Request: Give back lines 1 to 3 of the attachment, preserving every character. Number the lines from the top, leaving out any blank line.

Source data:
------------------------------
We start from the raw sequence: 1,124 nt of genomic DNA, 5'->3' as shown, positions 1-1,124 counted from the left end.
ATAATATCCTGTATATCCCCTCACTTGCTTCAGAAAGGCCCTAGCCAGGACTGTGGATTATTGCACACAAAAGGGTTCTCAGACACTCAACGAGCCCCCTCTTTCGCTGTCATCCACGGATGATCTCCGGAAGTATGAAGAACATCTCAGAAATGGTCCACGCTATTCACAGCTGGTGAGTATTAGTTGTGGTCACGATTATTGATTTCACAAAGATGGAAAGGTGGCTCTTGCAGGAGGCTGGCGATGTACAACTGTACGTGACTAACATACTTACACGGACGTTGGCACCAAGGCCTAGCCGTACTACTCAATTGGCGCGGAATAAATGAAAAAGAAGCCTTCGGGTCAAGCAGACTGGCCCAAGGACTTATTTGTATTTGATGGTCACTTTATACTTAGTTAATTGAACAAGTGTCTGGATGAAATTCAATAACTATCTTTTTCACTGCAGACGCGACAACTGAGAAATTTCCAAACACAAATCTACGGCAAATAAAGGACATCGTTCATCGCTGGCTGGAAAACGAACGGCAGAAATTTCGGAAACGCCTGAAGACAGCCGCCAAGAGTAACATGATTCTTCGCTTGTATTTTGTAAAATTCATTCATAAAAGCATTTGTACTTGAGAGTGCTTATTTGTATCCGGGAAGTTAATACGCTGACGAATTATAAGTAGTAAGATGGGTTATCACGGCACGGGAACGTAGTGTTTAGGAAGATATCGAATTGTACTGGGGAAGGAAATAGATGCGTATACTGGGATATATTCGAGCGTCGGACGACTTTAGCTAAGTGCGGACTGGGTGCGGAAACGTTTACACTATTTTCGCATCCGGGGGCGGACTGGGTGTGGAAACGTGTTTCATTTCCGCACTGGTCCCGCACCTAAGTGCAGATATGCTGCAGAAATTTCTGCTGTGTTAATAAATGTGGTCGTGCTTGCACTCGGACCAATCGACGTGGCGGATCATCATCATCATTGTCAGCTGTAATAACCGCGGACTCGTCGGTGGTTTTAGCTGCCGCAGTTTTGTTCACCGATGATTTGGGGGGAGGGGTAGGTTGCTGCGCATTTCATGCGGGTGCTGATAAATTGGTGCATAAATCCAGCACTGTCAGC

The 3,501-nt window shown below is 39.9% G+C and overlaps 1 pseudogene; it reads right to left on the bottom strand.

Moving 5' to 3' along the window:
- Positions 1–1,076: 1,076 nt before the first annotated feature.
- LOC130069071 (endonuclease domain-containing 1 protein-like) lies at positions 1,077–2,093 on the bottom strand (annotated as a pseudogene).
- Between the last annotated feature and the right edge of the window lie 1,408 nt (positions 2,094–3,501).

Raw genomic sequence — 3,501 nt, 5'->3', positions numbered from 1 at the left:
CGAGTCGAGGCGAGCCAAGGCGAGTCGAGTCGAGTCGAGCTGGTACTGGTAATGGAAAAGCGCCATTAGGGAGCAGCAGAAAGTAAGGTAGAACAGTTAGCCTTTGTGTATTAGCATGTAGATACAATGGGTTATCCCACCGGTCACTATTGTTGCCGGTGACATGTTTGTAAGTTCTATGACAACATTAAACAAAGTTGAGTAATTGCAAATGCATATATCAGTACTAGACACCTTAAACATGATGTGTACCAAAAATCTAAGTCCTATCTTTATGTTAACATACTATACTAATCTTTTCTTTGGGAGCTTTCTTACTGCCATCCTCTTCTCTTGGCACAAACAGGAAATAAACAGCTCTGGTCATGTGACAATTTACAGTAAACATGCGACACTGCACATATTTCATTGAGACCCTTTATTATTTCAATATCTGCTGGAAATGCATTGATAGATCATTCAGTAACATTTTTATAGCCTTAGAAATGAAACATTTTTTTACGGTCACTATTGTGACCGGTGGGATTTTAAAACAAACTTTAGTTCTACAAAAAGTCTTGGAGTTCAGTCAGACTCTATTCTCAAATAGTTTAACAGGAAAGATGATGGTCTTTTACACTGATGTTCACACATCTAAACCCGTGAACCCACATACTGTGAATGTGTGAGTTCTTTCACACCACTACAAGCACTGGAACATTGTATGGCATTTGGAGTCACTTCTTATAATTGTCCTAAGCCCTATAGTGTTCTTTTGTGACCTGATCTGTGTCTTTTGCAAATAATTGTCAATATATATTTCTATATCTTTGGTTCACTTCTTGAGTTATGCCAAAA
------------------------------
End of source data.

We start from the raw sequence: 1,124 nt of genomic DNA, 5'->3' as shown, positions 1-1,124 counted from the left end.
ATAATATCCTGTATATCCCCTCACTTGCTTCAGAAAGGCCCTAGCCAGGACTGTGGATTATTGCACACAAAAGGGTTCTCAGACACTCAACGAGCCCCCTCTTTCGCTGTCATCCACGGATGATCTCCGGAAGTATGAAGAACATCTCAGAAATGGTCCACGCTATTCACAGCTGGTGAGTATTAGTTGTGGTCACGATTATTGATTTCACAAAGATGGAAAGGTGGCTCTTGCAGGAGGCTGGCGATGTACAACTGTACGTGACTAACATACTTACACGGACGTTGGCACCAAGGCCTAGCCGTACTACTCAATTGGCGCGGAATAAATGAAAAAGAAGCCTTCGGGTCAAGCAGACTGGCCCAAGGACTTATTTGTATTTGATGGTCACTTTATACTTAGTTAATTGAACAAGTGTCTGGATGAAATTCAATAACTATCTTTTTCACTGCAGACGCGACAACTGAGAAATTTCCAAACACAAATCTACGGCAAATAAAGGACATCGTTCATCGCTGGCTGGAAAACGAACGGCAGAAATTTCGGAAACGCCTGAAGACAGCCGCCAAGAGTAACATGATTCTTCGCTTGTATTTTGTAAAATTCATTCATAAAAGCATTTGTACTTGAGAGTGCTTATTTGTATCCGGGAAGTTAATACGCTGACGAATTATAAGTAGTAAGATGGGTTATCACGGCACGGGAACGTAGTGTTTAGGAAGATATCGAATTGTACTGGGGAAGGAAATAGATGCGTATACTGGGATATATTCGAGCGTCGGACGACTTTAGCTAAGTGCGGACTGGGTGCGGAAACGTTTACACTATTTTCGCATCCGGGGGCGGACTGGGTGTGGAAACGTGTTTCATTTCCGCACTGGTCCCGCACCTAAGTGCAGATATGCTGCAGAAATTTCTGCTGTGTTAATAAATGTGGTCGTGCTTGCACTCGGACCAATCGACGTGGCGGATCATCATCATCATTGTCAGCTGTAATAACCGCGGACTCGTCGGTGGTTTTAGCTGCCGCAGTTTTGTTCACCGATGATTTGGGGGGAGGGGTAGGTTGCTGCGCATTTCATGCGGGTGCTGATAAATTGGTGCATAAATCCAGCACTGTCAGC

The 3,501-nt window shown below is 39.9% G+C and overlaps 1 pseudogene; it reads right to left on the bottom strand.